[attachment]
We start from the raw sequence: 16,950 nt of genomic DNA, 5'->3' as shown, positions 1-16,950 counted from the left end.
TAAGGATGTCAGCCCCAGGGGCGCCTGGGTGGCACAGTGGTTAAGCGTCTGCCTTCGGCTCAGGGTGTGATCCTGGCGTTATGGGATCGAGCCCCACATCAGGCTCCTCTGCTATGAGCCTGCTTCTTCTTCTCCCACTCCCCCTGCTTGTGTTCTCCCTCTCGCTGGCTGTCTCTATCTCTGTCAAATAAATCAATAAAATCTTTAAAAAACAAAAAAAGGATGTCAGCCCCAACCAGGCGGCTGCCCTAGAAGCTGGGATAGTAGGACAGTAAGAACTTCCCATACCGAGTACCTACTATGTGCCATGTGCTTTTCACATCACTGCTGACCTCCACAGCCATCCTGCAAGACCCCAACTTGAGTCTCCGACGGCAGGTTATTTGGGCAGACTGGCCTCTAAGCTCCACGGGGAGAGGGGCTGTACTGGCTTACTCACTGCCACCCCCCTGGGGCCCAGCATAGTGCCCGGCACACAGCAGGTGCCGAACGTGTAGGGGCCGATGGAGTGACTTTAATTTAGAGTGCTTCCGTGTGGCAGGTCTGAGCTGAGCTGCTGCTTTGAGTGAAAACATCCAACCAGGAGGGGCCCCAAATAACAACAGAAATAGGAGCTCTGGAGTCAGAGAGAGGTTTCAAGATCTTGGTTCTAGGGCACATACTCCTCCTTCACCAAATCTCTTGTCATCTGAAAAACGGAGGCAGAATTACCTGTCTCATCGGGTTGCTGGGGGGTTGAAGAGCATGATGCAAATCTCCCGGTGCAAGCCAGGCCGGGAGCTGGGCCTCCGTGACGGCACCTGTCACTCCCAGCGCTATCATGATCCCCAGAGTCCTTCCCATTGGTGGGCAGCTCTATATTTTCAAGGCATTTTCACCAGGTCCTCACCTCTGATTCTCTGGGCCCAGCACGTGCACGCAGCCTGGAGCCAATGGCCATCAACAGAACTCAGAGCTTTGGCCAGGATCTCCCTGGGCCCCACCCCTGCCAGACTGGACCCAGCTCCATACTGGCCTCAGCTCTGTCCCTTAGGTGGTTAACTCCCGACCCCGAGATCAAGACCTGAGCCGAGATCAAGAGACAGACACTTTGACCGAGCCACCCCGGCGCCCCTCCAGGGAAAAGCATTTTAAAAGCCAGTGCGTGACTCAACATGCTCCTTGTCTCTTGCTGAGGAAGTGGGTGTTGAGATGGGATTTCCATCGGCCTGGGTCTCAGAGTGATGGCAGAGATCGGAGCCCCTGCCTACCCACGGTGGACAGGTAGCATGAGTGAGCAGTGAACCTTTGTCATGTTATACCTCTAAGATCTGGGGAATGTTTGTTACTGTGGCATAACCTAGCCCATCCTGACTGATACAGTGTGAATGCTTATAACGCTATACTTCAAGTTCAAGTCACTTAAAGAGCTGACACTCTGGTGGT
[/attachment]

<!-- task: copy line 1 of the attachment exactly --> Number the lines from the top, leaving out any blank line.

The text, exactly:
We start from the raw sequence: 16,950 nt of genomic DNA, 5'->3' as shown, positions 1-16,950 counted from the left end.